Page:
What are the laws regarding
automobile insurance? The specific laws
regarding insurance in BC can be quite involved. The FAQ section provided by
ICBC does a good job in covering the majority of commonly asked questions and
can be found at http://www.icbc.com/faqs.
What is liability
insurance? Liability covers
bodily injury and property damage to others if you are determined responsible
for an accident, even if you are not driving. Owning the vehicle and lending it
to someone else constitutes responsibility. Liability coverage also pays for
legal fees if you are sued as a result of an accident.
What is comprehensive
coverage? Comprehensive coverage pays for
damage to your vehicle that is not caused by an accident with or without
another vehicle. Natural events - fire, wind and flood - are included, in
addition to theft and vandalism. Damaging encounters with animals are included
What is collision
insurance? Collision pays for damage to your vehicle in
the event of an accident, regardless of whether or not another vehicle is
How are insurance rates determined? Many
different factors contribute to the final insurance rate. Generally, these
pieces fall into the following
information? Age at which a driver's license was first obtained and
your driving record
information? Other primary drivers, other occasional drivers
and their driving histories
information? Year, make, model, primary use (pleasure/work),
how often the vehicle is driven to work or school, business use of the vehicle,
how long you've owned the vehicle, factory safety equipment, presence of an
alarm/immobilizer system, expected annual mileage and postal code at which the
vehicle is normally parked
coverage? Limits on liability and whether or not
comprehensive and collision are
If I make a claim, do I lose my
discount? This is one of the most common
questions and one that is easily misunderstood. Your insurance discount is
based on a stepped discount system based on the number of years without an 'at fault'
accident. The easiest way to understand the system is to use the chart provided
by ICBC that can be found at http://www.icbc.com/autoplan-insurance/understand-costs/understand-discounts.pdf.
Why is the parking postal code
required? Insurance companies want to know
where the vehicle is kept most of the time and if it garaged, driveway parked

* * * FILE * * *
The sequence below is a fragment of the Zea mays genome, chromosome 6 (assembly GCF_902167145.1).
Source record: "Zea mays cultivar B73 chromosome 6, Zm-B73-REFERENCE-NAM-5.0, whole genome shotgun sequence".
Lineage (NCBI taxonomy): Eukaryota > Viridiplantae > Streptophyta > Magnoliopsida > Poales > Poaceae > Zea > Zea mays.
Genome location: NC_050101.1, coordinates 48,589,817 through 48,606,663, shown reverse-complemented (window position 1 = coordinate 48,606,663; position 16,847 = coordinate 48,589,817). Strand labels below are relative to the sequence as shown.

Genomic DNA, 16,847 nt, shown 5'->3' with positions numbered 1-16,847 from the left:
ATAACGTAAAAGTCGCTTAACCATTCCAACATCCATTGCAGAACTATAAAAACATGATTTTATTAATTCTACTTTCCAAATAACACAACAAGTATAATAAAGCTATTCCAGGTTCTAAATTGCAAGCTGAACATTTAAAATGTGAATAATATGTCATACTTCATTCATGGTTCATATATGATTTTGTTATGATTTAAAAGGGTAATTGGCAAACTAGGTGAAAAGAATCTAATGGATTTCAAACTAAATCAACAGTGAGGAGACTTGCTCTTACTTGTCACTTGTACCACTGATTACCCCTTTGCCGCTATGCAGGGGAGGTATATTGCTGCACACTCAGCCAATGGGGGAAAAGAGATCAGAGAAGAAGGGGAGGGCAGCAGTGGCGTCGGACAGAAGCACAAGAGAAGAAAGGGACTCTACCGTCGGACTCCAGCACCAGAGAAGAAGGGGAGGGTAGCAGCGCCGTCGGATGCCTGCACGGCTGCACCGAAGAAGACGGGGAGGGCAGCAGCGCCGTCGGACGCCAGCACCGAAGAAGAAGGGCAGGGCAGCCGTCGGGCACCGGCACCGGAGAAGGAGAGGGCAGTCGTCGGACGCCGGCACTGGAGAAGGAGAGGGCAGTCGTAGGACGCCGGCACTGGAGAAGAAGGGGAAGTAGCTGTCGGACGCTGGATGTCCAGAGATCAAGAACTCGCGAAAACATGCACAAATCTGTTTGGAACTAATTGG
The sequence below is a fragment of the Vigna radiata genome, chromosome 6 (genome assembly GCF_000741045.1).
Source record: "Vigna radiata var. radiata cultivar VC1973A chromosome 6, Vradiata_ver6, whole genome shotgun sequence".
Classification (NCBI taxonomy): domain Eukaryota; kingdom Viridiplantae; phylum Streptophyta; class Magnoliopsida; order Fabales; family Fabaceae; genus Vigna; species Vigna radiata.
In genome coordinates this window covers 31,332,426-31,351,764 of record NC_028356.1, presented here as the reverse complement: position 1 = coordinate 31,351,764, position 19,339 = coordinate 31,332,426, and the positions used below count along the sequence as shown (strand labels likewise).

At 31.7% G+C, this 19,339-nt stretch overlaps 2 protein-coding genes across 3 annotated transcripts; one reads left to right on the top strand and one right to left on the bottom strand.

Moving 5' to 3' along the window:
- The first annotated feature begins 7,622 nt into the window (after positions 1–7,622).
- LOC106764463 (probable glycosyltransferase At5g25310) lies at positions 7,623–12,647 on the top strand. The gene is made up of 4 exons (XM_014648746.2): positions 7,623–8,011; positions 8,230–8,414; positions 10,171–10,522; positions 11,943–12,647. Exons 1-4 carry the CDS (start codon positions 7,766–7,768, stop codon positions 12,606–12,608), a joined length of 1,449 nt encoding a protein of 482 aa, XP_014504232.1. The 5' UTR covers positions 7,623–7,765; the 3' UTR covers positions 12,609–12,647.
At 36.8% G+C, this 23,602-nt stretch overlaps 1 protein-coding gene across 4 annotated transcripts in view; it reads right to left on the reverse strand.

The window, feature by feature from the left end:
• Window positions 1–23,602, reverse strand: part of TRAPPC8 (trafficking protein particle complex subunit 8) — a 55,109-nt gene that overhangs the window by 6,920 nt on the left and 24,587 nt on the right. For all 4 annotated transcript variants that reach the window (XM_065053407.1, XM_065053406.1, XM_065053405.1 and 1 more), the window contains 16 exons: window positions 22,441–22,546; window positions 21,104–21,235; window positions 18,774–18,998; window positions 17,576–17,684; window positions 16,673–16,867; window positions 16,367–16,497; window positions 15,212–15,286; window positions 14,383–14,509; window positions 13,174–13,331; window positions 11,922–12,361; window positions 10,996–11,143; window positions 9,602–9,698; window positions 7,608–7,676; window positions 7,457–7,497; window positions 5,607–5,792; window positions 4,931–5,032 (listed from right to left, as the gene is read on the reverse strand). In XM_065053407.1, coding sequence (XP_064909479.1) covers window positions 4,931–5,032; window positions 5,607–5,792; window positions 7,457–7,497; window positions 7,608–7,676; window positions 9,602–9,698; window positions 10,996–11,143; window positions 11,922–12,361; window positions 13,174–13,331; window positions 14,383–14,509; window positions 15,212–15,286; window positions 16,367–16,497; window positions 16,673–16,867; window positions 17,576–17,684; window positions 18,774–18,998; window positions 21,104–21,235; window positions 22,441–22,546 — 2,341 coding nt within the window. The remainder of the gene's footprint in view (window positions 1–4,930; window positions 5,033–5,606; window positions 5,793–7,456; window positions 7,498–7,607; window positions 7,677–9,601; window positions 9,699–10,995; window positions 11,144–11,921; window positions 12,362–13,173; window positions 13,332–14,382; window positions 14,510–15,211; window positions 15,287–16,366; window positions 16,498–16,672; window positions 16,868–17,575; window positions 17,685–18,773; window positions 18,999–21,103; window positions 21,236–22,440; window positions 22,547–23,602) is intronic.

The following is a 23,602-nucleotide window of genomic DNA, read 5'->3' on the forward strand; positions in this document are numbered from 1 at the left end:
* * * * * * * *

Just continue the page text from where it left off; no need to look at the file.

or street parked. Areas with higher crime will contribute to higher comprehensive
rates than those with lower crime and so on.
What is a premium? A
premium is just another name for the rate charged by ICBC or your
What is a deductible? A
deductible is a fixed amount of money you pay for each insurance claim. For
example, choosing a deductible of $500 per accident means that for each
accident you pay that amount before the insurance pays. If you chose to add
comprehensive or collision you can vary your rate by adjusting your deductibles.
High deductibles result in lower rates, while low deductibles often mean higher
What if the claim is below the deductible? You
pay the full cost of the claim if it is below your deductible amount. If you
carry a $1,000 deductible for collision and a minor accident causes $700 in
damage, you are fully responsible for the cost.
What is a write-off or a total
loss? When the cost to repair the vehicle is
more than the cost to replace it, the vehicle is generally considered a write
off or total loss. Insurers pay the cost of replacing the vehicle with a
similar make and model to that lost.
Tips for reducing insurance
premiums While reducing liability coverage
and raising deductibles may lower premiums, there are other ways to lessen your
rates without sacrificing any coverage.
clean record Generally, the longer you go
without an at fault accident the better your insurance discount. At the least,
keeping a clean record will prevent surcharges from being added to your
suitable vehicle Certain vehicles are
cheaper to insure depending on their characteristics. Selecting a vehicle that
suits your lifestyle is the best way to ensure you aren't paying a premium for
a type of vehicle that might not be necessary.